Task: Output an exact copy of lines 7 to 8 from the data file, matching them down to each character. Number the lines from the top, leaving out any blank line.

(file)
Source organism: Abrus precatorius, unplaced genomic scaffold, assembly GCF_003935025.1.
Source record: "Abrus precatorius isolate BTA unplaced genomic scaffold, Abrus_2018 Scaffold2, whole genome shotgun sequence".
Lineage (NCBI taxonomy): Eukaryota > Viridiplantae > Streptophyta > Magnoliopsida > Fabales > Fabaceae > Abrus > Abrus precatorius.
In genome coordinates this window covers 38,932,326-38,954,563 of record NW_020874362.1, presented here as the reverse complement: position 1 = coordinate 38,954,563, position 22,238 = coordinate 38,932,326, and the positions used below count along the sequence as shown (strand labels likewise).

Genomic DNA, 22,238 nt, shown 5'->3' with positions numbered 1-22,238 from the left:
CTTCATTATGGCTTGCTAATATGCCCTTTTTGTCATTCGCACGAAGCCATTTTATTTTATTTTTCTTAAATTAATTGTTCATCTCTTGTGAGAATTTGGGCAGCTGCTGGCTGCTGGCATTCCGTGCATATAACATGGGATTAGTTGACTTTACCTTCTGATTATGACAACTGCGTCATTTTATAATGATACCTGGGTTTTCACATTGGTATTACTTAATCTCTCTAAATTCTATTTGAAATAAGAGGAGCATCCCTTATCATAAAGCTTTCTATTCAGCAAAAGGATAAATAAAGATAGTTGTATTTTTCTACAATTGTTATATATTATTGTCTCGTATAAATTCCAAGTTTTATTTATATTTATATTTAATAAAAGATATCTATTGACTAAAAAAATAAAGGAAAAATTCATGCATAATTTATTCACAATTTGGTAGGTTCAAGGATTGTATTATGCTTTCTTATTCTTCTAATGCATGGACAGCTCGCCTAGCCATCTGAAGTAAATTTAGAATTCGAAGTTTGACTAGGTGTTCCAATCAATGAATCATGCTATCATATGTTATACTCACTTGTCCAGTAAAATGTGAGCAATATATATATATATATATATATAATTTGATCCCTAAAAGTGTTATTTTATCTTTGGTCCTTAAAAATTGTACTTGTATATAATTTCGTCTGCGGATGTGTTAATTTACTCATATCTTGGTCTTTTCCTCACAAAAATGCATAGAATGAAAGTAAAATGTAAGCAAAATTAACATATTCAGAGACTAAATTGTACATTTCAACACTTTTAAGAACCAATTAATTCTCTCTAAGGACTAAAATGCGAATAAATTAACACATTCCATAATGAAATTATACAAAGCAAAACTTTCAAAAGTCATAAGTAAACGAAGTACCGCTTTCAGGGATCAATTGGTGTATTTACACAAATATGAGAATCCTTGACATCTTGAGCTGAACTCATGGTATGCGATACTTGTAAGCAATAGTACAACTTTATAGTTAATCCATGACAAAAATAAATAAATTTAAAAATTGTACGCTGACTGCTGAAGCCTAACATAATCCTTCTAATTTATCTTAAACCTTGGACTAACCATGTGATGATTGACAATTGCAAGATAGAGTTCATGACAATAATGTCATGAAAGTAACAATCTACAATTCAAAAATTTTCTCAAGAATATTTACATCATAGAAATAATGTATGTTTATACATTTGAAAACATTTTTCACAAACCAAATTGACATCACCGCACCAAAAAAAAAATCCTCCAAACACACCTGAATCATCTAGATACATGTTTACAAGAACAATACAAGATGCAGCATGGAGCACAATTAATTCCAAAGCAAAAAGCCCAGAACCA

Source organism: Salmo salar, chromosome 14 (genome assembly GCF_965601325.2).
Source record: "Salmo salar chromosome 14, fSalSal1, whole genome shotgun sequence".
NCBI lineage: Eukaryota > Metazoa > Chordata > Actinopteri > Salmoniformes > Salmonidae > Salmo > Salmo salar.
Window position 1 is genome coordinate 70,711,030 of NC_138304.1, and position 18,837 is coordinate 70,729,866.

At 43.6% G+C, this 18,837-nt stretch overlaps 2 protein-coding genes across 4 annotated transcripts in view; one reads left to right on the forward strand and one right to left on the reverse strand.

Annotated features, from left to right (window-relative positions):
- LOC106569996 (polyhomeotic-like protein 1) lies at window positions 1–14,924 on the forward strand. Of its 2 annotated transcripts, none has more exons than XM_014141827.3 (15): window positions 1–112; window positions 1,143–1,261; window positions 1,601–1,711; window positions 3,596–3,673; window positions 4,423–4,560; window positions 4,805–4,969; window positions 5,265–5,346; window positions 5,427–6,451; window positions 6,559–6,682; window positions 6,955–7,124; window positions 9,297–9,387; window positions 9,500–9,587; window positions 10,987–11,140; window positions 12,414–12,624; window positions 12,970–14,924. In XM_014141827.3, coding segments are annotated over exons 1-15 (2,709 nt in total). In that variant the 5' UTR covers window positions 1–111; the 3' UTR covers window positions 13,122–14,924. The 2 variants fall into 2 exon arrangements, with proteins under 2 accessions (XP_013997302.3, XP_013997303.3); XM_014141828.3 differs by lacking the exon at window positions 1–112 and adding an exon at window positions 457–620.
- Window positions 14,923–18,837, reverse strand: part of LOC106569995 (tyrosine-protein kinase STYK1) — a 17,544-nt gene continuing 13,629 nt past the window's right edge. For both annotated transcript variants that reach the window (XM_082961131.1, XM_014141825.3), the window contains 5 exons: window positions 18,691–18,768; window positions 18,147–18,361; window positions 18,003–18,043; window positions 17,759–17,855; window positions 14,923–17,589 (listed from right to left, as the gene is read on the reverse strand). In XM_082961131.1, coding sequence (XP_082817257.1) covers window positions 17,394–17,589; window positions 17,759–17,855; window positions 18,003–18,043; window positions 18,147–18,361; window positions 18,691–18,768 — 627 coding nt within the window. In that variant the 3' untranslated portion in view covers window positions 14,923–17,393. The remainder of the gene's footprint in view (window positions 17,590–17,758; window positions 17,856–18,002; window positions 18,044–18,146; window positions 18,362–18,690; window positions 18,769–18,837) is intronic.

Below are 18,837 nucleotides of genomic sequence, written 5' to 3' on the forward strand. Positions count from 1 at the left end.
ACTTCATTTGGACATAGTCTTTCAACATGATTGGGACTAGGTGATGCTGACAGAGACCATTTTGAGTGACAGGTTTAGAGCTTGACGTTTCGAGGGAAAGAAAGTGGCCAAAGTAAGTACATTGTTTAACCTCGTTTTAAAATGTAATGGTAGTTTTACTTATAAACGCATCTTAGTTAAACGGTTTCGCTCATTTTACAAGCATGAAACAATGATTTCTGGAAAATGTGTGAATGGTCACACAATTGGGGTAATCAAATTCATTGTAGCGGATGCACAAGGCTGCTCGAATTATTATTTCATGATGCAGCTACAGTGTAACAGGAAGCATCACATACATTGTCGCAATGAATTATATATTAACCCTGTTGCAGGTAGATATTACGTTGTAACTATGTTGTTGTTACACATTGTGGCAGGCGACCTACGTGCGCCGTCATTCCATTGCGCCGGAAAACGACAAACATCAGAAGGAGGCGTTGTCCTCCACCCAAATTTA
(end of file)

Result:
Source organism: Salmo salar, chromosome 14 (genome assembly GCF_965601325.2).
Source record: "Salmo salar chromosome 14, fSalSal1, whole genome shotgun sequence".